Reunification foils East German example

ANDREW Wilson’s claim that the former GDR (East Germany) was allowed to join the EU within weeks after it collapsed is false and woefully ill-informed.

Founded in 1949 on the territory of the Soviet Occupation Zone, it was formally dissolved in 1990 after the fall of the Berlin Wall in 1989. After that East Germany has never been a geographic, political or national entity applying for EU-membership. It simply ceased to exist and, in the process of reunification, was incorporated in the political and economic system of West Germany, which is a founding member of the EU.

What had been the German Democratic Republic became part of an enlarged Federal Republic of Germany, naturally inheriting EU status.

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If Scotland splits from the UK and becomes an independent nation there is, therefore, an easy way of gaining EU membership: simply by reunifying with the UK. Or am I missing something?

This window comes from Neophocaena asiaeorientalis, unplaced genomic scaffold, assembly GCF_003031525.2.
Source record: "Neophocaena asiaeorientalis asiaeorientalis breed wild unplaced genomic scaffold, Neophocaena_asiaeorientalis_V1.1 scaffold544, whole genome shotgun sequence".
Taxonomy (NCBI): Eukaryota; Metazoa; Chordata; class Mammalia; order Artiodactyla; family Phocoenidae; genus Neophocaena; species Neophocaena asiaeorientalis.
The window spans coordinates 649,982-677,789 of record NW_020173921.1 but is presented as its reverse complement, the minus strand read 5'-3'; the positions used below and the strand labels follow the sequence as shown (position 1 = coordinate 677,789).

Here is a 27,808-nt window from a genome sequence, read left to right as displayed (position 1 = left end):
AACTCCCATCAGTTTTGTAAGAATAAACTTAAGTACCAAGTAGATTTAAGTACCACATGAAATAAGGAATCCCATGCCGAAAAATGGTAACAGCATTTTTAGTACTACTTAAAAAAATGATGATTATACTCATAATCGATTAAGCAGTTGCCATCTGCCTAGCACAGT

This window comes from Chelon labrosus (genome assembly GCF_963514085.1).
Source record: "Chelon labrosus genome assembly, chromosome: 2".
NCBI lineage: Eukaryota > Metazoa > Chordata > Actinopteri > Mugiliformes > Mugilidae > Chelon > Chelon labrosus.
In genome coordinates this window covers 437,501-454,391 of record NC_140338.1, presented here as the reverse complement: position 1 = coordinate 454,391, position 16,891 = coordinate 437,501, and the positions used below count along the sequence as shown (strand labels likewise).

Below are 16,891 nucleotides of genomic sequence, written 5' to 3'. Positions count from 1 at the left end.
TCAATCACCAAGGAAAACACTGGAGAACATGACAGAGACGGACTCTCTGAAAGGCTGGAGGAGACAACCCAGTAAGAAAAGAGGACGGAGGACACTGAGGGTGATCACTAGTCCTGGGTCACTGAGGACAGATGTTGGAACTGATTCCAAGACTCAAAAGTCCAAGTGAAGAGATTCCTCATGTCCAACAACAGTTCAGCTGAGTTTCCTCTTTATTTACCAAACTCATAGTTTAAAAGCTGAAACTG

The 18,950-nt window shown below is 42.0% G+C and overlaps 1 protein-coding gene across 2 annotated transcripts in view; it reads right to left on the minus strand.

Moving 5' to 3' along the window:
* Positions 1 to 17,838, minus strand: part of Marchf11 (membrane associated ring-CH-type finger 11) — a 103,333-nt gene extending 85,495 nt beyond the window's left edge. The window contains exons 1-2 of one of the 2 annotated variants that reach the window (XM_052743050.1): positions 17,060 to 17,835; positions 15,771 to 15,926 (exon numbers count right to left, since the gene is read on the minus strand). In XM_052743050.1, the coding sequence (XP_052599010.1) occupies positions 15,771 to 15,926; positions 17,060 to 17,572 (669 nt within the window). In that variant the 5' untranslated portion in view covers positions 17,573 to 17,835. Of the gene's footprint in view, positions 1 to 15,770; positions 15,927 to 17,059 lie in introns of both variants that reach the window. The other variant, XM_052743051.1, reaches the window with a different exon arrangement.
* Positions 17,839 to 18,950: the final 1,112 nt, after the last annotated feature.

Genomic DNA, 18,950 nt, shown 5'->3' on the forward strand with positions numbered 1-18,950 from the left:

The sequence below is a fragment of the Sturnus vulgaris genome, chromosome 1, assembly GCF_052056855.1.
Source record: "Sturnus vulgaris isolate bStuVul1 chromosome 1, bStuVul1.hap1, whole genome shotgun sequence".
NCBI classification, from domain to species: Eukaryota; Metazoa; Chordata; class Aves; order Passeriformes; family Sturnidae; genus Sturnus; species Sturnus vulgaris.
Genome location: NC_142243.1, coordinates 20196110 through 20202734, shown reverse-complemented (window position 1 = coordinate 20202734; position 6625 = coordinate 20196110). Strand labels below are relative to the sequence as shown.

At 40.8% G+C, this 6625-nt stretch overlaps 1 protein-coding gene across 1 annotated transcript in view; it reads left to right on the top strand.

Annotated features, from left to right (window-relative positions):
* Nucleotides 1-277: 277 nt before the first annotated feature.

Regina Erich, Stonehaven

ANDREW Wilson in his pro-separation column (23 February) was congratulating himself and the SNP about George Osborne’s decision to rule out a currency union. He seemed to think that Osborne (and leaders of the other main parties) had shot themselves in the foot by announcing that decision.

Well, I dislike Osborne as much as anyone else, but please note – he is the first politician to announce something definite. Not the usual baseless set of claims.

Should we believe Osborne? I suggest there are well over 50 million reasons why we should.

Last week, there was reported comment by an SNP Westminster MP. “The SNP plans, if they get a Yes vote, is to retain free university education – and all other EU students would also get free education – except the English. Yet they would still expect the Bank of England to use rUK taxpayer funds to bail out Scotland in the event of financial problems! Do they really expect the rUK taxpayer to accept that?”

So Andrew Wilson, that is one of the main reasons why a currency would not fly. Beware the UK taxpayers; it would be a very hard sell to get them to stand as lenders of last resort to a foreign country, particularly one that would exhibit antagonism to the rUK. It is naïve to believe that this idea could be sold to the English electorate. And I believe that this reasoning would be accepted by reasonable, intelligent Scots once they are helped to understand.

Eric Davidson, Aberdeen